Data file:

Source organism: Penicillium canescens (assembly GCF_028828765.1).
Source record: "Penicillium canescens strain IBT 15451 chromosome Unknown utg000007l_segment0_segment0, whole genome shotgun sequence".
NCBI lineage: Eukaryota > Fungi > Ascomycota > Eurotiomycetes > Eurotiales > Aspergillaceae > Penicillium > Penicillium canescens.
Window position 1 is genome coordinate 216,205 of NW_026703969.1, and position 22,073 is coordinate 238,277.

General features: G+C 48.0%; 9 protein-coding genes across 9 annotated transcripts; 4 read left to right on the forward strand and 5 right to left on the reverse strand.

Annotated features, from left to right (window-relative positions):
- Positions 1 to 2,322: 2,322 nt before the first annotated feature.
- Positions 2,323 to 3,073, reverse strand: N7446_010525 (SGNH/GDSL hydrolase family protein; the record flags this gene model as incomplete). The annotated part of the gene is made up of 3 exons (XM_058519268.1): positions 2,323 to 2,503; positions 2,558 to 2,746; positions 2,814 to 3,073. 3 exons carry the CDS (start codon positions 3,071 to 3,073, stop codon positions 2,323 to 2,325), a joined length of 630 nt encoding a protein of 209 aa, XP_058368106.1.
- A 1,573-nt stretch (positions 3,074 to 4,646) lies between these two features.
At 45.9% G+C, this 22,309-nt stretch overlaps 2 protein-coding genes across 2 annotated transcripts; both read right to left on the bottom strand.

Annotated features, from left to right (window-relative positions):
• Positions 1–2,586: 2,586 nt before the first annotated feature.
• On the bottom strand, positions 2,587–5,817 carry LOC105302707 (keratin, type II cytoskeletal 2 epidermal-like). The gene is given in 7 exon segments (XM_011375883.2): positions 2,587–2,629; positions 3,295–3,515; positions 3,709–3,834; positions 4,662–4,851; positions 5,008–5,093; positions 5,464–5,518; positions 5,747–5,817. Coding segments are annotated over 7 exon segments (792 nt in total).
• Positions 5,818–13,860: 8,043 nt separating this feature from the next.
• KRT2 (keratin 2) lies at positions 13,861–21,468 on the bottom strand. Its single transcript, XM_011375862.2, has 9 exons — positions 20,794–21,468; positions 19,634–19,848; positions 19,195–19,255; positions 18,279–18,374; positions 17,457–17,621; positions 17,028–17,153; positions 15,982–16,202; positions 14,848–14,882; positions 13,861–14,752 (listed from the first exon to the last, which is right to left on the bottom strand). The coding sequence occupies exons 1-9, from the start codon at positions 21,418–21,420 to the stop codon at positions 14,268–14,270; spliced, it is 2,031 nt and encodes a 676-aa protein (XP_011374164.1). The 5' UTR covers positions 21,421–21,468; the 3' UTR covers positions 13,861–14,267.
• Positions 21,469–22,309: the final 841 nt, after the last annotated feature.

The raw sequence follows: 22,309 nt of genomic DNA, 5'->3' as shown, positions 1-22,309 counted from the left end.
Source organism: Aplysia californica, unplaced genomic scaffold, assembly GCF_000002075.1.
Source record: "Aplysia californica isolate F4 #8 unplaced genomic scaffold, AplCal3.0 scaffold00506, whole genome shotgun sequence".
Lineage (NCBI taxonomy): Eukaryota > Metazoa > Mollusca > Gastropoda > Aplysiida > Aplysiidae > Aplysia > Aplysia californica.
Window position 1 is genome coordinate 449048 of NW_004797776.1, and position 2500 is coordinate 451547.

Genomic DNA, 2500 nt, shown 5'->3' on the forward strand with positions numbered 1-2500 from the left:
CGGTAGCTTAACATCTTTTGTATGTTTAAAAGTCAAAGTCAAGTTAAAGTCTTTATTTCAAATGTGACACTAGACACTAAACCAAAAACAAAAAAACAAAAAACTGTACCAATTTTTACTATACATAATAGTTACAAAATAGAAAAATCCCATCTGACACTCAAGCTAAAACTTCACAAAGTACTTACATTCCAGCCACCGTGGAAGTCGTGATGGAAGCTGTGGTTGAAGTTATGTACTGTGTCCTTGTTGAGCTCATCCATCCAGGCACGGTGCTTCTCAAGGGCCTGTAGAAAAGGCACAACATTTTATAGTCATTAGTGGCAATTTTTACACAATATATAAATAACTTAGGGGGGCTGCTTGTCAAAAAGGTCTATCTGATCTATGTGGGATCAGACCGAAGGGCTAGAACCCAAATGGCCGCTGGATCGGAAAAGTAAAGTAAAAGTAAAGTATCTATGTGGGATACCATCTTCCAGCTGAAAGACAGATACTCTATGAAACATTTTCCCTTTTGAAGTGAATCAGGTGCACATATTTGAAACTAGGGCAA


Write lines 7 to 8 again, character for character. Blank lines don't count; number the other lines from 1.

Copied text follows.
- Positions 1 to 2,322: 2,322 nt before the first annotated feature.
- Positions 2,323 to 3,073, reverse strand: N7446_010525 (SGNH/GDSL hydrolase family protein; the record flags this gene model as incomplete). The annotated part of the gene is made up of 3 exons (XM_058519268.1): positions 2,323 to 2,503; positions 2,558 to 2,746; positions 2,814 to 3,073. 3 exons carry the CDS (start codon positions 3,071 to 3,073, stop codon positions 2,323 to 2,325), a joined length of 630 nt encoding a protein of 209 aa, XP_058368106.1.